David Cameron’s desperation about the election is illustrated by panicked and pie-in-the-sky promises of tax cuts, especially for the better off. And Cameron can neither acknowledge the reality of his record on the NHS nor will the means to enhance the NHS.
The future of the NHS in Tory hands will be the centrepiece of the General Election in seven months’ time. No wonder the Conservatives have tried to downplay the issue. Waiting lists have soared to more than three million people. The national target for cancer treatment has been missed for the first time.
Medical experts such as NHS England also estimate that we face a shortfall of about £30bn in the next seven years because the share of health spending is falling. Furthermore, medical inflation affects the NHS more due to the higher cost of treatments and equipment. None of that is helped by madcap policies that force hospitals and other NHS units to compete rather than cooperate with each other in the futile effort to impose market models on the NHS. In addition to billions spent on a top down organisation the Tories specifically promised they would avoid, millions are being wasted on tendering for services.
Experience around the world shows that health is best done on a collective basis but change is always necessary to align its services with new demographic realities. The NHS originally catered for people who sadly had little time between retirement often from hard manual labour and death.
Thankfully, that is changing. The number of people over 80 will double and the population as a whole will rise by four million people in coming years. However, it has put huge strains on social care and increased, for example, the number of elderly people in hospital care when they should be in residential homes or well looked after in their own homes.
We should integrate the NHS and a national caring service. Shadow Health Minister Andy Burnham rightly says there would be “one service, one team, one person to call.”
Integration will save money but there will be an initial cost and it cannot be done overnight. But I am very pleased that Labour is willing the means to fund what it calls the Time to Care Fund which would increase NHS capacity by recruiting 20,000 nurses, 8,000 GPs, 5,000 new home-care workers and 3,000 new midwives by 2020. The money would come from a Mansion Tax on homes worth £2m or more plus reining in tax evasion and tapping tobacco profits.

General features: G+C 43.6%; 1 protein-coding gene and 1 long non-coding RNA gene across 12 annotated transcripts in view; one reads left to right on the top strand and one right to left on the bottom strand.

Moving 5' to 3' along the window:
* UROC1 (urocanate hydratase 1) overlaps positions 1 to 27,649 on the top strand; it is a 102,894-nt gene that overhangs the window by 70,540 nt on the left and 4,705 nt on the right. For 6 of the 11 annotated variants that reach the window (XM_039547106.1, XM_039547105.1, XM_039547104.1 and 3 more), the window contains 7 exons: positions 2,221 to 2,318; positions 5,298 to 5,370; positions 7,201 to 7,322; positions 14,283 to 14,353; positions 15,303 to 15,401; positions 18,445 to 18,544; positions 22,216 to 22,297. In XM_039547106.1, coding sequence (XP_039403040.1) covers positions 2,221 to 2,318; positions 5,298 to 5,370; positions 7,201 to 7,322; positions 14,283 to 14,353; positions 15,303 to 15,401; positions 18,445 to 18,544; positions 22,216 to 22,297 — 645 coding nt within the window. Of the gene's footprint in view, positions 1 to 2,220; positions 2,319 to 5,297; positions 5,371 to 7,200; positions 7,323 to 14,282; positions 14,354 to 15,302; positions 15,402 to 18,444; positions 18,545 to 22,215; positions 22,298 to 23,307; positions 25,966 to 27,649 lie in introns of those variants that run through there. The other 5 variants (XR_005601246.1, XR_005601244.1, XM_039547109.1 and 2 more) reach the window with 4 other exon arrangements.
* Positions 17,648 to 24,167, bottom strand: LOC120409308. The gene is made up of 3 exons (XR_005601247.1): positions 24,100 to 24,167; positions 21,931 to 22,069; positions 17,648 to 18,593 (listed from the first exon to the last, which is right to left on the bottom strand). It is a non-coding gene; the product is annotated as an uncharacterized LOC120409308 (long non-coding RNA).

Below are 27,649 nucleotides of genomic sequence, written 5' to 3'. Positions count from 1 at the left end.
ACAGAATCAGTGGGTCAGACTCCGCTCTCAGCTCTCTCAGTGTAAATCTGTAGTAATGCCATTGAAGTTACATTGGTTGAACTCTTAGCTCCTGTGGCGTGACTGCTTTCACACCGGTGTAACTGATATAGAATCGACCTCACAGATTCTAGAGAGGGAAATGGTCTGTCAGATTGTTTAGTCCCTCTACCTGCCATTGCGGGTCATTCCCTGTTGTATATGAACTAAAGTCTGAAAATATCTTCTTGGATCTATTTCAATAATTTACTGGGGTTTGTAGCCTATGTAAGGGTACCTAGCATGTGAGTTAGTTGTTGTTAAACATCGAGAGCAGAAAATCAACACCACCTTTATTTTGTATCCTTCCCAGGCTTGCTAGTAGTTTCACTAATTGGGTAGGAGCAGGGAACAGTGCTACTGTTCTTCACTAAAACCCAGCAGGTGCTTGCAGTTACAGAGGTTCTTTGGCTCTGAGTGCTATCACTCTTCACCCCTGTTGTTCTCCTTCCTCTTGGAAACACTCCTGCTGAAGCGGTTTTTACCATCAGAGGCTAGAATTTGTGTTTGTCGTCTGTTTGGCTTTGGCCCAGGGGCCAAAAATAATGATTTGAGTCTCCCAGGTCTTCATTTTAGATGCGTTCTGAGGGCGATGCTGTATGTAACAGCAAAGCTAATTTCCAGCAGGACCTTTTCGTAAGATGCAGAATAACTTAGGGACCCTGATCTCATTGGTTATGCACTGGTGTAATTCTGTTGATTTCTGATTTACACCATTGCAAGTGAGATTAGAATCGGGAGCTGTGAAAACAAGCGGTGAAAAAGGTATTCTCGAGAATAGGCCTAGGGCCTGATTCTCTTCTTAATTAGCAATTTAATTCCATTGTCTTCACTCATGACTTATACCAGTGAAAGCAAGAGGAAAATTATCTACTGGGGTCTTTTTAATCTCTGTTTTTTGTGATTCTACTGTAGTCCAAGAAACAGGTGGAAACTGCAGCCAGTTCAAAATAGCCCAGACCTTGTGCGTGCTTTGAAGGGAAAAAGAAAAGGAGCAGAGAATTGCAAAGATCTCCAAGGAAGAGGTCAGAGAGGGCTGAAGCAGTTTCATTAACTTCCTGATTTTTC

I also support the campaign to stop the privatisation of the NHS which includes Clive Efford’s Private Member’s Bill in the Commons. Many dedicated people outside Parliament are doing their bit to defend and improve the NHS. The recent People’s March by Darlo Mums against the creeping privatisation of the NHS shows that British people are passionate about defending the principle of free care at the point of need.
And local people are seeking to improve cancer services now. The Fighting All Cancers Together (Fact) charity, of which I am a Patron, is seeking to open the country’s first cancer support, awareness and education centre on the site of the former Dunston School.
The centre would support people diagnosed with cancer and also their families, carers and friends. There is currently no other centre in the region offering such support. FACT already provides much needed advice on practical issues such as finance, employment, child care, exercise, nutrition, and travel insurance.
The pioneers of this initiative say that people respond better to offers of support in gentle, non-clinical environments but would also work with medical professionals in delivering support and in line with guidelines and legislation.
There is a wide need for this given that every two minutes someone is diagnosed with cancer nationwide, and more so in the North East. You can contact me on 0191 414 2488 or firstname.lastname@example.org for details of how to help and about their campaign launch in Gateshead on 20 October. The NHS will surely be uppermost in the debates of the next few months.
Dave Anderson is the Labour MP for Blaydon